Hoo boy and then Castor jumps in with his own big lie. Raffensperger released the recording to counter Drumpf's mischaracterizations of the call. This was not a Democratic hit job. This was a Republican defending his integrity against an insurrectionist.
It's worth noting in this defense that he's not playing the phone call. Unlike the other videos, nothing in that phone call even sounds okay by itself.
Despite Castor's incompetence in presenting the matter that his defense has claimed should be ignore there is a valid point of debate here.
The House managers used this same evidence to assert that Drumpf knowingly set the stage for the riot and insurrection. The FBI reports and such cited here are what they say proved that Drumpf knew exactly what was going on and chose to use it to direct the mob to his ends.
Unless some rather damning records show up this is unlikely to be a provable thing on either side. Whether or not Drumpf's failure to heed the warnings of the FBI was a stronger sign of incompetence or malice is basically the question that the whole of the Drumpf Presidency has always come down on.
I personally think that anybody still on the side of incompetence is a fool. The average Q-Anon out there certainly wouldn't believe it. The Storm was supposed to be on purpose.
You know... you know... the guy who's famously not in charge of the FBI anymore. His opinion is clearly germane to the incidence reports by the FBI about this.
He's hilariously made James Comey his star witness in this line of argument.
I'm sure there's actual evidence of these claims since it's talking about FBI stuff. It's just telling that, rather than presenting the documents, he decided to do exactly what they're team was trying to build as criticism of the House managers again.
What was the word on this from earlier? Hypocrites? You only get to deride that tactic when you don't choose to do it yourself.
It's also the opposite of the standard they demand of their base... if that were the case the fact that Q gets things right essentially a random amount of times wouldn't have resulted in its spread through the base.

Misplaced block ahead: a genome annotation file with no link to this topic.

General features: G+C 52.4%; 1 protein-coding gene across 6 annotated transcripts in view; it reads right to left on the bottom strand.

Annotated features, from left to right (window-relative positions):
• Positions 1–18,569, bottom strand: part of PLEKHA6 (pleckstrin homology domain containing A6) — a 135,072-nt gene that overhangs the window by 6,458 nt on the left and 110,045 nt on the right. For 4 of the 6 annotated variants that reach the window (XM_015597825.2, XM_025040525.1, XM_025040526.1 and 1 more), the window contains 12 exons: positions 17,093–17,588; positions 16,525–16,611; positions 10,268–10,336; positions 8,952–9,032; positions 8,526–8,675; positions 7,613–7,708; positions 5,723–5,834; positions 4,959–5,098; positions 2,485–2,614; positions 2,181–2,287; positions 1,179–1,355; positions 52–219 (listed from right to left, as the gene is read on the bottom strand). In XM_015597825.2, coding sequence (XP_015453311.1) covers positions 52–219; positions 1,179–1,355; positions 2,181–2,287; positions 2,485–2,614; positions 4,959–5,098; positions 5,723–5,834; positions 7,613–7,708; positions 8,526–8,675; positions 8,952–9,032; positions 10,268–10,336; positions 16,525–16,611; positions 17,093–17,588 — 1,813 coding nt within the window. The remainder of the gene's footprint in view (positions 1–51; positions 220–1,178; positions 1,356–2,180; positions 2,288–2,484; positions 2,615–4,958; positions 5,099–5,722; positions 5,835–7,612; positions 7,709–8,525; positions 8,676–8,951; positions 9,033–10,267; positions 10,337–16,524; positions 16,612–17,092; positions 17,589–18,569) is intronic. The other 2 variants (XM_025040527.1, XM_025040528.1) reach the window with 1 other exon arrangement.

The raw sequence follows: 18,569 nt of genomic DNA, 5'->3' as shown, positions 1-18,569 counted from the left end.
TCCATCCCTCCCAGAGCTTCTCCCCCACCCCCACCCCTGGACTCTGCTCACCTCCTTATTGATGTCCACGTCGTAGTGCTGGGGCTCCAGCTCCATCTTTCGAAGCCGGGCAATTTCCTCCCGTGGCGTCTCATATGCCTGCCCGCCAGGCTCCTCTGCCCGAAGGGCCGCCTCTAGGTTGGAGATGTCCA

This is closer to the scientific, mathematical, or logical standard. None of these people could be bound by that. Even in that one casting doubt isn't enough. You have to specifically disprove something.
This again pretty typical of how Republicans try to trick you. They don't have counter-arguments for everything, so they potentially succeed in one thing, and try to upgrade that everything the other side said must be false and a lie.
This just leaves the implication that the Republicans are more correct without ever having to provide anything specific to say that. Mostly because they have very little of substance to say on it.
"False in one thing. False in everything."
Really Castor? Both sides here are doing the lawyer thing where you throw every argument not just your best argument. So we should also evaluate your presentation to be entirely false if any of it is false?
I know this is a short presentation, but you wouldn't have gone on even this long if you'd wanted that to be the standard.
Castor just also repeated that claim that the House managers are being disingenuous in their prosecution. Repeating that central element of Drumpf's Big Lie that the Democrats are knowingly misleading you.
I feel like Tim Lee had an objection to stuff like this. Maybe he should object again since he cares so much about members of this body being misquoted?
It's the constant lying that grates at me. Castor just made the claim that the House managers spent no time linking Drumpf legally to inciting a riot. That's just not true. They had a whole little segment about where they thought it wasn't necessary to do, but did so anyway.
You may find their explanation insufficient, but you didn't claim that. Instead, you lied.
You didn't say, "They failed to connect my client ..." Instead, you lied.
According to the Washington Post coverage one of the "fights" in the montage of Democrats was Schumer talking about Covid. Apparently this reporter was there. He found it funny that this came right after Schoen complained about Democrats taking quotes out of context.
This is the first time I've watched their in-between coverage and it seems spot on at least at pointing out the absurd parts of the argument so far.
Michael T. van der Veen is going through a First Amendment argument about all of this. It's fairly technical so I don't have as much to say about it. I'm not sure whether any of this really even applies, but I will say this guys is a total prick to the other lawyers. It's an interesting contrast from the House's "my esteemed colleagues" to actively sneering directly at the people he's accusing of being fueled by hate.
We come here in search of a place to express our thoughts outside of the direct control and surveillance of unaccountable, mega-corporations. There is no common theme that binds us other than these being the bonds we've chosen rather than those that have been chosen for us.